Buddy Holly

Charles Hardin Holley (September 7, 1936 – February 3, 1959), better known as Buddy Holly, was an American singer, songwriter, and a pioneer of Rock and Roll. The change of spelling of Holley to Holly came about because of an error in a contract he was asked to sign, listing him as Buddy Holly. That spelling was then adopted for his professional career. 

Holley was born in Lubbock, Texas. The Holleys were a musical family and as a young boy Holley learned to play the violin, piano and guitar. In the fall of 1949 he met Bob Montgomery at Hutchison Jr. High School. They shared a common interest in music, and soon teamed up to perform as the duo ‘Buddy and Bob’. Initially influenced by bluegrass music, they sang harmony duets at local clubs and high school talent shows. Holley’s big break came when they opened for Bill Haley and his Comets at a local rock show organized by Eddie Crandall who was also the manager for Marty Robbins. As a result of this performance, Holley was offered a contract with Decca Records to work alone. However, early success as a solo artist eluded him.

Back in Lubbock, Holley formed his own band, ‘The Crickets’, and began making records at Norman Petty’s studios in Clovis, New Mexico. Among the songs they recorded was ‘That'll Be The Day’, which takes its title from a phrase that John Wayne’s character uses repeatedly in the movie, The Searchers. Petty had music industry contacts, and believing that ‘That'll Be The Day’ would be a hit single, he contacted publishers and labels. Coral Records, a subsidiary of Decca, signed Buddy Holly and The Crickets. This put Buddy in the unusual position of having two record contracts at the same time. Before ‘That'll Be The Day’ had its nationwide release and became a smash hit, Holley played lead guitar on the hit-single ‘Starlight’, recorded in April 1957, featuring Jack Huddle.

Holly’s music was sophisticated for its day, including the use of instruments considered novel for rock & roll, such as the celesta (heard on ‘Everyday’). Holly was an influential lead and rhythm guitarist, notably on songs such as ‘Peggy Sue’ and ‘Not Fade Away’. While Holly could pump out ‘boy-loves-girl’ songs with the best of his contemporaries, other songs featured more sophisticated lyrics and more complex harmonies and melodies than had been previously shown in the genre. Many of his songs feature a unique vocal ‘hiccup’ technique, a clipped ‘uh’ sound used to emphasize certain words in any given song, especially the rockers. For example, the start of the raucous number ‘Rave On’: “We-UH-ell, the little things you say and do, make me want to be with you-UH-ou...”

Holly also managed to bridge some of the racial divide that punctuated rock, notably winning over an all-black audience when accidentally booked for New York’s Apollo Theatre.

After the release of several highly successful songs, in March of 1958, he and the Crickets toured the United Kingdom. In the audience were teenagers named John Lennon and Paul McCartney, who later cited Holly as a primary influence (the band’s name, The Beatles, was later chosen partly in homage to Holly’s Crickets). The Beatles did a cover version of ‘Words Of Love’ that was an almost perfect reproduction of Holly’s version. The Rolling Stones did a cover of ‘Not Fade Away’. The group, The Hollies were named in homage.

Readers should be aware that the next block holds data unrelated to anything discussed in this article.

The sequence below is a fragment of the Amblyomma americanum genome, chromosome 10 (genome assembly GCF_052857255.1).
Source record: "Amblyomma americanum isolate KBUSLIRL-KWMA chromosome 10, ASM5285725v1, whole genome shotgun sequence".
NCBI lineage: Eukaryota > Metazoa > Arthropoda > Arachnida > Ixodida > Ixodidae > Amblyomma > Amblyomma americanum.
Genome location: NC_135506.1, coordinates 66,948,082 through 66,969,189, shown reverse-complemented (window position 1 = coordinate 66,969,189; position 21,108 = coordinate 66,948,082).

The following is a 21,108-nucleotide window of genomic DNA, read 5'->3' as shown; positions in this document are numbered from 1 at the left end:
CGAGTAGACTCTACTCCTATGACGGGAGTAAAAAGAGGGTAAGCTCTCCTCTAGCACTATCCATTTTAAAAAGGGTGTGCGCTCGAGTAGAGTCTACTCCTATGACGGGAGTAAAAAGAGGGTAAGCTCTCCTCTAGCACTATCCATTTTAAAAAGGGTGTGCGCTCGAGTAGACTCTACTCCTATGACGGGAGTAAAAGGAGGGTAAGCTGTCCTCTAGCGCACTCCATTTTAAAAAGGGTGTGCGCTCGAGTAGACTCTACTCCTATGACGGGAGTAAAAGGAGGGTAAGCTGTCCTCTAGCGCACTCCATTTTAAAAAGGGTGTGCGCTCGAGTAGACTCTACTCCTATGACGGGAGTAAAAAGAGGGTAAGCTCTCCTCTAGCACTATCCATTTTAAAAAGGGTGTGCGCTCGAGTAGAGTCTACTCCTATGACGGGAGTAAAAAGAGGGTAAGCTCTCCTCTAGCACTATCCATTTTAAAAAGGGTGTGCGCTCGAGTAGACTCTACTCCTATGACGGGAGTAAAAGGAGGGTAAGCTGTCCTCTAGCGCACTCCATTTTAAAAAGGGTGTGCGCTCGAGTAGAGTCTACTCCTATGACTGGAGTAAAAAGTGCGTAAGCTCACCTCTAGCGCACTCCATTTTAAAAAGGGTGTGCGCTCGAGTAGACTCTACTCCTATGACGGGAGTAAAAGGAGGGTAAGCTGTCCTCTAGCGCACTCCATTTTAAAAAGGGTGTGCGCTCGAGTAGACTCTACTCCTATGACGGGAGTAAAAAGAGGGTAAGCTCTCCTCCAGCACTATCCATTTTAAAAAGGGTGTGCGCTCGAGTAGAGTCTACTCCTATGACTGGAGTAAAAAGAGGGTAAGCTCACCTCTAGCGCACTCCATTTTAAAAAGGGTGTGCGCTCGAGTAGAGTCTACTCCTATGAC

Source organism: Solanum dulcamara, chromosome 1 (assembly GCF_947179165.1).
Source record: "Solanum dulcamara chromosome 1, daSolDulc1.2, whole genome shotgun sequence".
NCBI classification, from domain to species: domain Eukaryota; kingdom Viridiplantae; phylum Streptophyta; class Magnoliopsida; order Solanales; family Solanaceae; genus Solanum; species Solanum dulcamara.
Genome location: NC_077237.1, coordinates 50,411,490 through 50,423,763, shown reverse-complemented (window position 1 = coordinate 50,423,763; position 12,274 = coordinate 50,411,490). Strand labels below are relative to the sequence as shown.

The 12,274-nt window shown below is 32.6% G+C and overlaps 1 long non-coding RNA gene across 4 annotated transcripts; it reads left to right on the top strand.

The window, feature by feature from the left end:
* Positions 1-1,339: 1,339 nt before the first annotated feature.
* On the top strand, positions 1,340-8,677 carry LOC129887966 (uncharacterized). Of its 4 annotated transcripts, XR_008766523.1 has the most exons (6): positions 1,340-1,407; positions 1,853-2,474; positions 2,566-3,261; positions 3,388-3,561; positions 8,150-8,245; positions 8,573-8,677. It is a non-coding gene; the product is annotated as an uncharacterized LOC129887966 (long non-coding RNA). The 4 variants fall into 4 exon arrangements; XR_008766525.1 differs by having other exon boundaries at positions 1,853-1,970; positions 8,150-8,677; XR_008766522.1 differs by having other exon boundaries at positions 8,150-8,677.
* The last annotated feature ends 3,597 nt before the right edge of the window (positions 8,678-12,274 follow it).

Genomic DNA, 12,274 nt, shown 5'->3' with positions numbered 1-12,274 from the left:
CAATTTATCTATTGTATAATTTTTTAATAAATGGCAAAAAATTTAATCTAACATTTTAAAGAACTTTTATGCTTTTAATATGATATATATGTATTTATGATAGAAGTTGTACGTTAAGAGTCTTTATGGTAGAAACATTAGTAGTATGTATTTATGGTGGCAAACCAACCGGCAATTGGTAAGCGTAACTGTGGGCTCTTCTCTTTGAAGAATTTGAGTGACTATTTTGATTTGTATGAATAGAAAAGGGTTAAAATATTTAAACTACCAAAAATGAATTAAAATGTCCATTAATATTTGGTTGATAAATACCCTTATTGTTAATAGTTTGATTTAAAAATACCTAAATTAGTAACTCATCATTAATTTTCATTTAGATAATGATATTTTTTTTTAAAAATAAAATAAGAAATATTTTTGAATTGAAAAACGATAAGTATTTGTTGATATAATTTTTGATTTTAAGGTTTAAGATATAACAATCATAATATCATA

Holly’s personal style, more controlled and cerebral than Elvis’s and more youthful and innovative than the country & western stars of his day, would have an influence on youth culture on both sides of the Atlantic for decades to come, reflected particularly in the New Wave movement in artists such as Elvis Costello and Marshall Crenshaw, and earlier in folk rock bands like The Byrds and The Turtles.

He married Maria Elena Santiago on August 15, 1958.

In 1959, Holly split with the Crickets and began a solo tour with other notable performers including Ritchie Valens and J.P. Richardson, ‘The Big Bopper’. One audience member at the tour stop in Duluth, Minnesota, was a young Bobby Zimmerman who would later be known as Bob Dylan.

Following the February 2nd performance at the Surf Ballroom in Clear Lake, Iowa, the performers and their road crew drew straws to decide who would fly in the airplane, and who would ride in the unheated tour bus. The winners were Holly, Valens and Richardson. The four-passenger Beechcraft Bonanza took off into a blinding snow storm and crashed into Albert Juhl’s cornfield several miles after takeoff at 1.05am. The crash killed Holly, Valens, Richardson, and pilot Roger Peterson, leaving Holly’s pregnant bride, Maria Elena Holly, a widow (she would miscarry soon after). Funeral services were held at the Tabernacle Baptist Church in Lubbock, Texas, and Buddy Holly was interred in the City of Lubbock Cemetery.

Holly’s headstone carries the correct spelling of his name, Buddy Holley. It also features a carving of his favourite guitar. Downtown Lubbock has a ‘Walk of Fame’ with plaques to various area artists such as Mac Davis and Waylon Jennings, with a life-size statue of a guitar playing Buddy as its centrepiece. The tragic plane crash inspired singer Don McLean’s popular 1971 ballad ‘American Pie’, and immortalized February 3rd as “The Day The Music Died”. Contrary to popular myth, ‘American Pie’ was not the name of the ill-fated airplane.

The Surf Ballroom, a popular and old-fashioned dance hall that dates to the height of the Big Band Era, continues to put on shows, notably an annual Buddy Holly tribute on the anniversary of his last performances.

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